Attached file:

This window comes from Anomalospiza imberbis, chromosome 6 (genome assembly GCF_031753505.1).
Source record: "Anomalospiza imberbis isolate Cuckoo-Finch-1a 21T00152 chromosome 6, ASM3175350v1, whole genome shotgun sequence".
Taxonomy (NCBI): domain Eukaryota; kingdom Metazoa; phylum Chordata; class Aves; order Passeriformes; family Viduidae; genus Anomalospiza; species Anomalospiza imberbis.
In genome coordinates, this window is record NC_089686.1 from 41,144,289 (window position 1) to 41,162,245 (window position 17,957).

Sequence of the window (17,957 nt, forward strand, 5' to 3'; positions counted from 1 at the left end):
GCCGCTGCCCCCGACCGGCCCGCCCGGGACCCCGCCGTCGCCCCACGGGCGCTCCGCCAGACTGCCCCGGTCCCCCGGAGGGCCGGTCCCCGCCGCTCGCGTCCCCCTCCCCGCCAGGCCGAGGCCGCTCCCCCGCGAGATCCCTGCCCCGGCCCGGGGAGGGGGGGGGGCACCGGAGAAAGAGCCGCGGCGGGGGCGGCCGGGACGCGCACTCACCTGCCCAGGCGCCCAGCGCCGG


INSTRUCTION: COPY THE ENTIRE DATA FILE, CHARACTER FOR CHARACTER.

This window comes from Anomalospiza imberbis, chromosome 6 (genome assembly GCF_031753505.1).
Source record: "Anomalospiza imberbis isolate Cuckoo-Finch-1a 21T00152 chromosome 6, ASM3175350v1, whole genome shotgun sequence".
Taxonomy (NCBI): domain Eukaryota; kingdom Metazoa; phylum Chordata; class Aves; order Passeriformes; family Viduidae; genus Anomalospiza; species Anomalospiza imberbis.
In genome coordinates, this window is record NC_089686.1 from 41,144,289 (window position 1) to 41,162,245 (window position 17,957).

Sequence of the window (17,957 nt, forward strand, 5' to 3'; positions counted from 1 at the left end):
GCCGCTGCCCCCGACCGGCCCGCCCGGGACCCCGCCGTCGCCCCACGGGCGCTCCGCCAGACTGCCCCGGTCCCCCGGAGGGCCGGTCCCCGCCGCTCGCGTCCCCCTCCCCGCCAGGCCGAGGCCGCTCCCCCGCGAGATCCCTGCCCCGGCCCGGGGAGGGGGGGGGGCACCGGAGAAAGAGCCGCGGCGGGGGCGGCCGGGACGCGCACTCACCTGCCCAGGCGCCCAGCGCCGG